- Mohamed Benchicou, former editor of the French language daily Le Matin, remained in prison. He had been convicted of violating exchange regulations and sentenced to two years' imprisonment in June 2004. Further prison terms and heavy fines were imposed in a series of lawsuits for defamation, but remained at appeal stage.
Independent organizations, among them human rights groups and independent trade unions, were repeatedly refused authorizations for public events.
- Kamal Eddine Fekhar – a doctor, elected member of the Parliamentary Assembly in the province of Ghardaia in southern Algeria, and a member of the Socialist Forces Front and of the Algerian League for the Defence of Human Rights – was imprisoned for five months, apparently to discourage him and others from political activity. He was accused of incitement to rebellion and arson, among other things, in the wake of violent demonstrations which took place in the area in late 2004. Some of the protesters reported having been beaten on arrest and ill-treated or threatened with torture during questioning to force them to sign police reports incriminating Kamal Eddine Fekhar. Eyewitnesses reported that he had attempted to negotiate a peaceful settlement of the conflict.
The authorities stepped up pressure on families of the "disappeared" to abandon their public protests against the Charter for Peace and National Reconciliation. At least three demonstrations by families of the "disappeared" were violently dispersed by the security forces. Several relatives of the "disappeared" were summoned by security forces, questioned and threatened with legal proceedings should they continue their protests.
- Belkacem Rachedi, whose father "disappeared" in 1995 and who had publicly accused members of a local militia of having arrested his father and of being responsible for his "disappearance", was sued for defamation by two of the alleged perpetrators. In one of the cases, a court in Relizane province, western Algeria, sentenced him to a six-month suspended prison term and a fine; the second case remained pending at the end of the year. The court had failed to investigate some 10 complaints lodged by the Rachedi family since 1997 in respect of the father's "disappearance".
In February amendments were introduced to the Family and Nationality Codes. Women were given equal rights with men in transmitting their nationality to their children. Changes to the Family Code revised some provisions discriminating against women but fell far short of offering women equal status with men. Key changes include the introduction of the same legal age for marriage for both men and women, and of a legal requirement for a divorced man to provide housing for his former wife if she has custody of the couple's under-age children. Homelessness among divorced women and their children had been recognized as a growing problem. The new law also rescinded the legal duty of a wife to obey her husband and introduced equal rights and duties for men and women during marriage.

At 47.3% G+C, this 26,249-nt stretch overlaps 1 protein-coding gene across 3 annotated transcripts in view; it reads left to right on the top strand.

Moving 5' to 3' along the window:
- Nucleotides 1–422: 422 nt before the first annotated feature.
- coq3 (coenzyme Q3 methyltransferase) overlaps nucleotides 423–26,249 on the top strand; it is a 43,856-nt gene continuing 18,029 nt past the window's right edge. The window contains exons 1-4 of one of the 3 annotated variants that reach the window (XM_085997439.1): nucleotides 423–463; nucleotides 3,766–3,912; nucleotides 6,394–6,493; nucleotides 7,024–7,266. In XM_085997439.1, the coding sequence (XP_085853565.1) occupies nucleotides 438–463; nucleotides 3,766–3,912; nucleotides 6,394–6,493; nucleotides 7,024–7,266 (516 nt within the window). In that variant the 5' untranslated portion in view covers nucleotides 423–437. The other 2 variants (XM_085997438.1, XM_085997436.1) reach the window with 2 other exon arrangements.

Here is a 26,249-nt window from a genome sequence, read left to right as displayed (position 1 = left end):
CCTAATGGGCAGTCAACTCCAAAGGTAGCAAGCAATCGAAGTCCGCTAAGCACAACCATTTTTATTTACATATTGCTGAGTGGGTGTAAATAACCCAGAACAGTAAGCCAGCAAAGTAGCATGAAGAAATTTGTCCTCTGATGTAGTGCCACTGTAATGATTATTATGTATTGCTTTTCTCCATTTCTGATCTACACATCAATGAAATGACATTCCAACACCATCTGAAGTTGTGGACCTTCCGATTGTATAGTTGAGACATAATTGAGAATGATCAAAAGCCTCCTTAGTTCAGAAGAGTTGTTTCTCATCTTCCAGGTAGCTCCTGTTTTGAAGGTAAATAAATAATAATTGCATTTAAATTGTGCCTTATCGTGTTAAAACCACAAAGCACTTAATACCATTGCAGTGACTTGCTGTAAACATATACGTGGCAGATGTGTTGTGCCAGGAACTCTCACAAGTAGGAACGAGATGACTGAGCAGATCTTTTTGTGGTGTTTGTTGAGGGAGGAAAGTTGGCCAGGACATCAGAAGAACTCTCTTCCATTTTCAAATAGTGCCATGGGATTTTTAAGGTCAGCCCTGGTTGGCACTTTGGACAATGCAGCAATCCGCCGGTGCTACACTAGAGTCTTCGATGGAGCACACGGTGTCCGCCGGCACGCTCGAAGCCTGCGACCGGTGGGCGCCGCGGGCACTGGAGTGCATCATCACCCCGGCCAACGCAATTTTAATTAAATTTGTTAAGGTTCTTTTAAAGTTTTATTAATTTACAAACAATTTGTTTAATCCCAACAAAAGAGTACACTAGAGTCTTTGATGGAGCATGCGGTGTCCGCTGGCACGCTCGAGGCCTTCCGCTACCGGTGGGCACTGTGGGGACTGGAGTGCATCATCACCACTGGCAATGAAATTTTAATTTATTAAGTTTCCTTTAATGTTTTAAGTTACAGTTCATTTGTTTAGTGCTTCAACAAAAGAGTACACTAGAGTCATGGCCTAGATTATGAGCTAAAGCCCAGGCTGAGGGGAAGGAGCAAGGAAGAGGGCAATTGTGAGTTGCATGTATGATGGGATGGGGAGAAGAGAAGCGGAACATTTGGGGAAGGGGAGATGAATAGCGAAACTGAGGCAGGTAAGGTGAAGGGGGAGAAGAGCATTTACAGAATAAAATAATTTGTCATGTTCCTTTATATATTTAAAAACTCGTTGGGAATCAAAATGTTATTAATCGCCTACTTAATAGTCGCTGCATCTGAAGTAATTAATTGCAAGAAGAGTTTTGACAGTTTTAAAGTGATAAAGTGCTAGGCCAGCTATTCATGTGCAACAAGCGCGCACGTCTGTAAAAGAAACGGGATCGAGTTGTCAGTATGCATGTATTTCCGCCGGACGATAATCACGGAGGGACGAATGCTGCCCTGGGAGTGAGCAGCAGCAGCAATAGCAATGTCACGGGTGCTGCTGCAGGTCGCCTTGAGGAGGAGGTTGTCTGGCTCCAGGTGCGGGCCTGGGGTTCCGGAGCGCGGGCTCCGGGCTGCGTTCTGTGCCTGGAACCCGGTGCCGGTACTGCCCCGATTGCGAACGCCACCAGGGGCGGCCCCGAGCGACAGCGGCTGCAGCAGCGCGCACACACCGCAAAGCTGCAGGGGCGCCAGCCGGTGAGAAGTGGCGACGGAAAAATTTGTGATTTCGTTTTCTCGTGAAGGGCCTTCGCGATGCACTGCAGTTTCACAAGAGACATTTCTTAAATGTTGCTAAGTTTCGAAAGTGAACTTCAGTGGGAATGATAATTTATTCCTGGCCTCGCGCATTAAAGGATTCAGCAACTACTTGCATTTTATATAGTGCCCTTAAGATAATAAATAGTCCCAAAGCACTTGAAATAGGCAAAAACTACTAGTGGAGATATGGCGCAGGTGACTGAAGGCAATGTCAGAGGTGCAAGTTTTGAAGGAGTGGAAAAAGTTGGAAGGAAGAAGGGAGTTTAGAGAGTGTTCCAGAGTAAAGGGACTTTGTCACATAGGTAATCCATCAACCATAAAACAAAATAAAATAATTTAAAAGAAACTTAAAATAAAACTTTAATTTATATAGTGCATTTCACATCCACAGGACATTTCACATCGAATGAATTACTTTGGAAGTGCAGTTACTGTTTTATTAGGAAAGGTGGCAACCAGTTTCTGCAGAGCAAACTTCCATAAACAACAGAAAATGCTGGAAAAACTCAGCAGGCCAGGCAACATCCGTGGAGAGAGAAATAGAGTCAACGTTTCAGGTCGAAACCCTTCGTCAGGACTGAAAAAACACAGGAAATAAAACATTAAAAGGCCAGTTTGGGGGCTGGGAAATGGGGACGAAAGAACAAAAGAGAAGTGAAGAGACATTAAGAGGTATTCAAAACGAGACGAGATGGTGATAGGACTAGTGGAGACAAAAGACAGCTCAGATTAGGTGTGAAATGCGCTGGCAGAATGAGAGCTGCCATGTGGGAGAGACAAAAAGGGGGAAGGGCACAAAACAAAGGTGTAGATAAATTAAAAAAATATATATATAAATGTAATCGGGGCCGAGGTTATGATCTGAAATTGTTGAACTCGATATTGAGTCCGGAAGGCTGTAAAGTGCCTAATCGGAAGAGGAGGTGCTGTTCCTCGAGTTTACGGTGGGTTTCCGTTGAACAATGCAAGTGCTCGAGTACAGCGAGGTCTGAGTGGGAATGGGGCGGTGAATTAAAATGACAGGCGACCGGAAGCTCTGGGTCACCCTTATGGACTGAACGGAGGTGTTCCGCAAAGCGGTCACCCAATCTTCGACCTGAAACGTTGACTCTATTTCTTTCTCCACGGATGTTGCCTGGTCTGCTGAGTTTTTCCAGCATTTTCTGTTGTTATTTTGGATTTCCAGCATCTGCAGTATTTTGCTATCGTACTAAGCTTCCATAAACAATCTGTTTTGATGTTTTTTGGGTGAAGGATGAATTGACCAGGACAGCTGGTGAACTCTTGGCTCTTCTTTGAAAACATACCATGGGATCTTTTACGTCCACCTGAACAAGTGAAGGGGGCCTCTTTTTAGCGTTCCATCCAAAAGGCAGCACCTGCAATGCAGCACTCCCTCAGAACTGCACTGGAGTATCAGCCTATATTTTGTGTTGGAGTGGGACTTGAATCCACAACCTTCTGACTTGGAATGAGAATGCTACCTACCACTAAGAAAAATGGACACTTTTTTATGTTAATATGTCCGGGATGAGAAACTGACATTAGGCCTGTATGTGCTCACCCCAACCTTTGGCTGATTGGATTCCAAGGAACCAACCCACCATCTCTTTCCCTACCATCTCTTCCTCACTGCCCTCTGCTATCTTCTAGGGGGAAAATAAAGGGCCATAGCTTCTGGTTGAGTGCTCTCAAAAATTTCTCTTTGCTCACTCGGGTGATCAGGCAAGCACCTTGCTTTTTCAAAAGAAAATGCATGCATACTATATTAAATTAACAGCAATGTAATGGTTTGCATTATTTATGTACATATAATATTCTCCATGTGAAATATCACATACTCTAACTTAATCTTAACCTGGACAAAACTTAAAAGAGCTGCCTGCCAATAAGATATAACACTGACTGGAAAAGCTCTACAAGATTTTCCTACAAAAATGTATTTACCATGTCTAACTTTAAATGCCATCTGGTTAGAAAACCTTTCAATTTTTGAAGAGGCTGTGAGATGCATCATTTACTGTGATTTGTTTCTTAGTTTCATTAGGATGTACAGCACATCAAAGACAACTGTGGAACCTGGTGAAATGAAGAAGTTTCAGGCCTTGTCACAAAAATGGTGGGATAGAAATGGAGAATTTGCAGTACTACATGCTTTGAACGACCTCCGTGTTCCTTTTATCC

However, numerous provisions which discriminate against women were maintained. These include polygamy and a husband's unilateral right to divorce. Discriminatory provisions governing inheritance rights remained unchanged.
Algeria maintained reservations to key articles of the UN Women's Convention, undermining its purpose. In February, the UN expert committee overseeing implementation of the Convention recommended that the government establish a binding timeline for reforming discriminatory legislation and withdrawing reservations to the Convention. The committee also expressed concern about the lack of progress in addressing the situation of female relatives of the "disappeared" and of women who had suffered physical and sexual violence by armed groups.
An unprecedented study on domestic violence was published, reflecting increasing recognition of violence against women as a problem in Algerian society. The study, which was conducted collaboratively by Algerian governmental and non-governmental bodies, revealed factors facilitating violence against women and identified needs for improving care for survivors.
AI country visits
AI delegates visited Algeria in May.